One of the benefits of living in Danmark is the easy access to all those other European countries. Since Daneland pretty much shuts down in July due to its’ inhabitants strict observance of taking AS MUCH VACATION AS POSSIBLE, I decided to partake as well by spending 5 days in Paris. “Just 5 days off?” my co-workers asked me incredulously. “That’s ALL?”. Yes, and it was fantastic. So instead of photos from Danmark, here is documentation of my time in Paris, divided into the categories of found art and fancy art (you know, art in a museum).
Every morning I wake up to a giant piece of ceiling stucco above me. It is centered over my bed and 4 feet wide, so I don’t even have to twist my head to see it. Hello, good morning, it says to me. I’m still here.
Lately I’ve been rising earlier than my alarm, so I lie awake in the morning sun tracing the circle with my eyes, practicing the shape over and over, as if I were training for something, perhaps a professional circle drawing contest.
So, as I frequently do with things stuck in my brain, I put this circle on paper, cave man style and to the power of 10. Yowza.
Så har jeg boet i Danmark knap en måneds tid, og har faldt godt på plads i en dejlig stor lejlighed på Åboulevard. En del tid har gået med at orden det praktiske ting som følger med når man flytter, men jeg har også haft nogle chancer til at komme ud og se byen lidt. Her er nogle snapshots fra marts i København.
This is the only picture I took over a 2 week trip to Danmark this December. Not very representative, as the winters in Denmark are cold, dark, colder, and darker, with only about 6 hours of daylight and rain that drives at you from the top the side AND the bottom. This wonderful walk to visit Kalø Slot was a slice of reprieve, and probably another fraction adding to the mythic allure of Denmark as the country of smiles and peace.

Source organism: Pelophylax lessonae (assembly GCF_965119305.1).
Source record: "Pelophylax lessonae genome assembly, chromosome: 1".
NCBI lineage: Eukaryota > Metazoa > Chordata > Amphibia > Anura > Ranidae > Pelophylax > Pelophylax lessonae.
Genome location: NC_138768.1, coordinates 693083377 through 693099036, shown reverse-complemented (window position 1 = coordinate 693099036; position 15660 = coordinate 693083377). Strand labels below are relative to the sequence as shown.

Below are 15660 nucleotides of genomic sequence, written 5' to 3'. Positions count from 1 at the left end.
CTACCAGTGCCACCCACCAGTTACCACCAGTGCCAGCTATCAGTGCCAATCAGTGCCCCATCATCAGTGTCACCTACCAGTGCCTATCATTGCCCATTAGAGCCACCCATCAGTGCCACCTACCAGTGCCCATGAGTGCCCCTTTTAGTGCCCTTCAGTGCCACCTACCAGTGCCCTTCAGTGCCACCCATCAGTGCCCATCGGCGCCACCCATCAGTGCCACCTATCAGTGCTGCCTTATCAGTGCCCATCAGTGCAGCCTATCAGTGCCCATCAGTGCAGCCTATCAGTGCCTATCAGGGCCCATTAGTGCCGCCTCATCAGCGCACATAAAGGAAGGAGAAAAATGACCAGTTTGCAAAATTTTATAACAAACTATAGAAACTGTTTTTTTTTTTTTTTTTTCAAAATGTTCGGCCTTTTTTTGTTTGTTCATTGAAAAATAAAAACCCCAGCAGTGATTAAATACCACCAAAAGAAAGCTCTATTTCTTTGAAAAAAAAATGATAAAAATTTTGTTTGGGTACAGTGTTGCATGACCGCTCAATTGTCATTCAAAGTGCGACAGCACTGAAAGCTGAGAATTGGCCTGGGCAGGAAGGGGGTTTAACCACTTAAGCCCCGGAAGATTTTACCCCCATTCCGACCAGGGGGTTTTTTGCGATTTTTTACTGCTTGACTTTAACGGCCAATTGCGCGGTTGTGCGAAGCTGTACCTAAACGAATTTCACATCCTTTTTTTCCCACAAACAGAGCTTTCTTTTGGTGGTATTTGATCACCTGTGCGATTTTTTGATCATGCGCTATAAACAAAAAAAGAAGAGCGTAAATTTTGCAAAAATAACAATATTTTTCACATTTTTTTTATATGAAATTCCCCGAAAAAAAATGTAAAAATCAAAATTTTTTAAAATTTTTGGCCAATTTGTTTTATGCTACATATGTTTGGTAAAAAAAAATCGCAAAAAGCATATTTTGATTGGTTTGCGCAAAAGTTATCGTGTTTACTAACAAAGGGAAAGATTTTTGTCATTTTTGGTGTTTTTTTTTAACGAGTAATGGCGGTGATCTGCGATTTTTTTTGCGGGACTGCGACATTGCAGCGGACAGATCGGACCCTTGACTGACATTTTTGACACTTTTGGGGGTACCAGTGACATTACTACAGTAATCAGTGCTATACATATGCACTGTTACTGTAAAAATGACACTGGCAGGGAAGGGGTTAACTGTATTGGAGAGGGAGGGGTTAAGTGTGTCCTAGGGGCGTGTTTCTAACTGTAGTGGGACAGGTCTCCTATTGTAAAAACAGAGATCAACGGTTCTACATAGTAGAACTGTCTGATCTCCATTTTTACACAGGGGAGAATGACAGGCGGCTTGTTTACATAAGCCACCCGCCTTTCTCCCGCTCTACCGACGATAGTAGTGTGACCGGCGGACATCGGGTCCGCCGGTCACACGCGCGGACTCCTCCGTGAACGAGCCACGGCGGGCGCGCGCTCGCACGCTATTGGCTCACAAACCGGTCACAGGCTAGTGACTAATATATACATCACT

While in Danmark over the holidays I visited the National Library in Copenhagen to see a photography exhibit by Gregory Crewdson. The library is nicknamed “The Black Diamond” after its 1999 addition of black marble that juts over the water. Split up the center of the coal structure are undulating balconies that connect the inside of the library to the outside harbor seamlessly. Moving back through the library is like peeling back the skin of an onion, as the more historic section of the library is fully intact and like stepping through a time warp to a century ago.
Photos of the library by Jan Lykke.
I was vaguely familiar with Crewdson’s work beforehand, knowing that his signature was to create elaborately produced photos. The exhibit was a great mix of showing the process he uses to set up his scenes (much like filming a movie with constructed sets, fake snow and fog machines) and a wide range of his work (from photos of Americana to ghost towns to fireflies). While I personally subscribe more closely to a “keep it real” policy, Crewdson’s ability to finely tune the details of a scene to the nth degree is exquisite. While these hyper-realistic scenes are entirely staged fiction, the talent to envision these photos is nothing but real. Here are a few photos from the exhibit that made me shiver, aptly named “In A Lonely Place”. Continue reading “Fictive Reality by Gregory Crewdson”
One of the exhibits I saw this summer at Ålborg’s art museum, Kunsten, is a piece by Thilo Frank called “The Phoenix is Closer than it Appears”. Frank focuses on creating collaboration between the artist’s work and the public.
This piece is a giant glass cube with a swing inside. One person is allowed inside at a time, creating a strange feeling of isolation while being surrounded by a gajillion mirror images of yourself.